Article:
The team developed three experience design principles to guide the strategy for the activation: interactive, immersive and inclusive. And while Heitholt acknowledges that these words are very overused in the experience space, here they were interrogated to mean something different at each moment.

  1. Interactive. Players would normally have a more passive experience, so this provided a unique opportunity to put them in the driving seat, give them a role, interact with characters and have a personal investment in the story. Key question: how might we create interactive moments to give them skin in the game?

  2. Immersive. The mysterious story behind Merge Mansion is the gravity that holds the universe together. It normally doesn’t give resolutions and has lots of dead ends, meaning there was a need to balance giving guests the autonomy to explore while also bringing them back for more. Key question: how might we bring people in by bringing the mystery and the details of this story to life?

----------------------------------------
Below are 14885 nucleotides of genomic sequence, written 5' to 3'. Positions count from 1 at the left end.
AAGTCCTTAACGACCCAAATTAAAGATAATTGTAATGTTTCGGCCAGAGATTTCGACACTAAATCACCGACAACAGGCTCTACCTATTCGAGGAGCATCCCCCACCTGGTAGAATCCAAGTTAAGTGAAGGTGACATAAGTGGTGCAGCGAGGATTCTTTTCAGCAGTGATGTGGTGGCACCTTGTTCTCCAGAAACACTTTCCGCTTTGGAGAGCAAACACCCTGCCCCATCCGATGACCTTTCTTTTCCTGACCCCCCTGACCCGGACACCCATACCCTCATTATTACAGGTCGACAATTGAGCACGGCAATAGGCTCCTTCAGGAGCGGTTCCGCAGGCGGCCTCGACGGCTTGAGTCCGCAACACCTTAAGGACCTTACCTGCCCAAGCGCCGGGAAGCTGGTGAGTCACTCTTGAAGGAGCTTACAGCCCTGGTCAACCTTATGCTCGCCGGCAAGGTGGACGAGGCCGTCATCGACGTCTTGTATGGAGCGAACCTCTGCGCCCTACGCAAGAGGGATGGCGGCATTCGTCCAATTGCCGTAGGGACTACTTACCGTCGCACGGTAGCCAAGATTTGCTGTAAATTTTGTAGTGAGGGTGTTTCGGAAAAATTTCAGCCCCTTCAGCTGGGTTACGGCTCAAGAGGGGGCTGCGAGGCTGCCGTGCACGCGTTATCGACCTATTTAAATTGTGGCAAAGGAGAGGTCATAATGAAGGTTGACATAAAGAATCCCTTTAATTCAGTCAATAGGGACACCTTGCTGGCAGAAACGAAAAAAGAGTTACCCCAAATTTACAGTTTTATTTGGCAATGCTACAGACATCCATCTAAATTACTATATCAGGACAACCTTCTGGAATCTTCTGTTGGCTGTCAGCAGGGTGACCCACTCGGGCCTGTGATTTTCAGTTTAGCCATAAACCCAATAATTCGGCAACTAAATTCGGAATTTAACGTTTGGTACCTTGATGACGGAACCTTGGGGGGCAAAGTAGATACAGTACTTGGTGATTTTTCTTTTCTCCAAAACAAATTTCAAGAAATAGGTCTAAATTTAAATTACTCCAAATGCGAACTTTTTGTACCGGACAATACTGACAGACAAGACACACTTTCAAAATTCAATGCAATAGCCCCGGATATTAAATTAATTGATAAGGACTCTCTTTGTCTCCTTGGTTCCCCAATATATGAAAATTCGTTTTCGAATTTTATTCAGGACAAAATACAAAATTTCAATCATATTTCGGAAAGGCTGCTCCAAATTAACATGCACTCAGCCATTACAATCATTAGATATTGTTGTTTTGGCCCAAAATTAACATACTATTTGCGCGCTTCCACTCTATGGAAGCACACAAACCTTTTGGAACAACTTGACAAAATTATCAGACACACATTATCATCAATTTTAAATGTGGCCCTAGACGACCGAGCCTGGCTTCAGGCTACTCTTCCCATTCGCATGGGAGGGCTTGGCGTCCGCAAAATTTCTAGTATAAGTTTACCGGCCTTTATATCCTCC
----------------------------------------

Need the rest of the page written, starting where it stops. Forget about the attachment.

3. Inclusive. The experience needed to be designed to appeal to Merge Mansion superfans, total newbies and everything in between, and had to acknowledge all these different needs. Key question: how might we reward day ones and new players? 

Rolling Out A Transmedia Campaign

The final result was what Heitholt calls a “genre-bending transmedia campaign” that not only happened in person, but also unfolded online so fans across the world could experience the magic.

“We believe in putting brand experience at the centre, with everything else trickling out from there. Modern audiences live a fluid lifestyle, particularly post-pandemic: they crave the connection from in-person experiences, but also need to be reached online and through social.”

Kali Heitholt

This campaign rolled out in three stages:

Phase 1: an online teaser trailer featuring celebrity detective Pedro Pascal, shared on social media and accompanied with mailer invitations to key influencers.

Phase 2: the opening event where celebrities, influencers, and fans arrived to investigate Beaumont Hall, accompanied by media interviews and Getty coverage to achieve the brand’s goals of making a media splash. This was also timed with the opening of the mansion in the mobile game.

Phase 3: a cinematic film created by the content capture team at the event and shared on social, so that people could feel part of it even if they weren’t there.

The entire process of pre through to post-production took several months: